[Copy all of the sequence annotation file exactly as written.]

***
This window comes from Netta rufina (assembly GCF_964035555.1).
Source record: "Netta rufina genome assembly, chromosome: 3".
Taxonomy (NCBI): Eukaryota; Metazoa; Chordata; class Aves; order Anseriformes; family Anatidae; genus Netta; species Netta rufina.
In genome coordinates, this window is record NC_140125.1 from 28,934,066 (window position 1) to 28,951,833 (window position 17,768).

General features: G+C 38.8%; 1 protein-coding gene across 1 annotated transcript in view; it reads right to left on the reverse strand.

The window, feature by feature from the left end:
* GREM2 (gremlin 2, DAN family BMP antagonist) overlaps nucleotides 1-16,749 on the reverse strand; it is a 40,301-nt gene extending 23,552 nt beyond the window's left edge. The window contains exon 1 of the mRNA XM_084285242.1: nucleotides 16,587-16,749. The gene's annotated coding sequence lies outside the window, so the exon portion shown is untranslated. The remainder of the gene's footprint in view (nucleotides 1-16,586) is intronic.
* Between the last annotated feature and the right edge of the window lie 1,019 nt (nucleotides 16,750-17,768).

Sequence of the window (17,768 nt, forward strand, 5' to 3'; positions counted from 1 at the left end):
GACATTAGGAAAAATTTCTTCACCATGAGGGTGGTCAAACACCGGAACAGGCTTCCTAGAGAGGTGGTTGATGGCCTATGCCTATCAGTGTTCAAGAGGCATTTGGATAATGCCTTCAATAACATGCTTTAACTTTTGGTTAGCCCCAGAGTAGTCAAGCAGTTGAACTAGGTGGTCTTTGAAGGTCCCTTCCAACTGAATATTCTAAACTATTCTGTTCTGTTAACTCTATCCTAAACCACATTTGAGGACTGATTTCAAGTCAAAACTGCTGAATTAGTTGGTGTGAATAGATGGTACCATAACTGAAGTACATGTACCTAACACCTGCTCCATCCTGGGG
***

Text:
This window comes from Netta rufina (assembly GCF_964035555.1).
Source record: "Netta rufina genome assembly, chromosome: 3".
Taxonomy (NCBI): Eukaryota; Metazoa; Chordata; class Aves; order Anseriformes; family Anatidae; genus Netta; species Netta rufina.
In genome coordinates, this window is record NC_140125.1 from 28,934,066 (window position 1) to 28,951,833 (window position 17,768).

General features: G+C 38.8%; 1 protein-coding gene across 1 annotated transcript in view; it reads right to left on the reverse strand.

The window, feature by feature from the left end:
* GREM2 (gremlin 2, DAN family BMP antagonist) overlaps nucleotides 1-16,749 on the reverse strand; it is a 40,301-nt gene extending 23,552 nt beyond the window's left edge. The window contains exon 1 of the mRNA XM_084285242.1: nucleotides 16,587-16,749. The gene's annotated coding sequence lies outside the window, so the exon portion shown is untranslated. The remainder of the gene's footprint in view (nucleotides 1-16,586) is intronic.
* Between the last annotated feature and the right edge of the window lie 1,019 nt (nucleotides 16,750-17,768).

Sequence of the window (17,768 nt, forward strand, 5' to 3'; positions counted from 1 at the left end):
GACATTAGGAAAAATTTCTTCACCATGAGGGTGGTCAAACACCGGAACAGGCTTCCTAGAGAGGTGGTTGATGGCCTATGCCTATCAGTGTTCAAGAGGCATTTGGATAATGCCTTCAATAACATGCTTTAACTTTTGGTTAGCCCCAGAGTAGTCAAGCAGTTGAACTAGGTGGTCTTTGAAGGTCCCTTCCAACTGAATATTCTAAACTATTCTGTTCTGTTAACTCTATCCTAAACCACATTTGAGGACTGATTTCAAGTCAAAACTGCTGAATTAGTTGGTGTGAATAGATGGTACCATAACTGAAGTACATGTACCTAACACCTGCTCCATCCTGGGG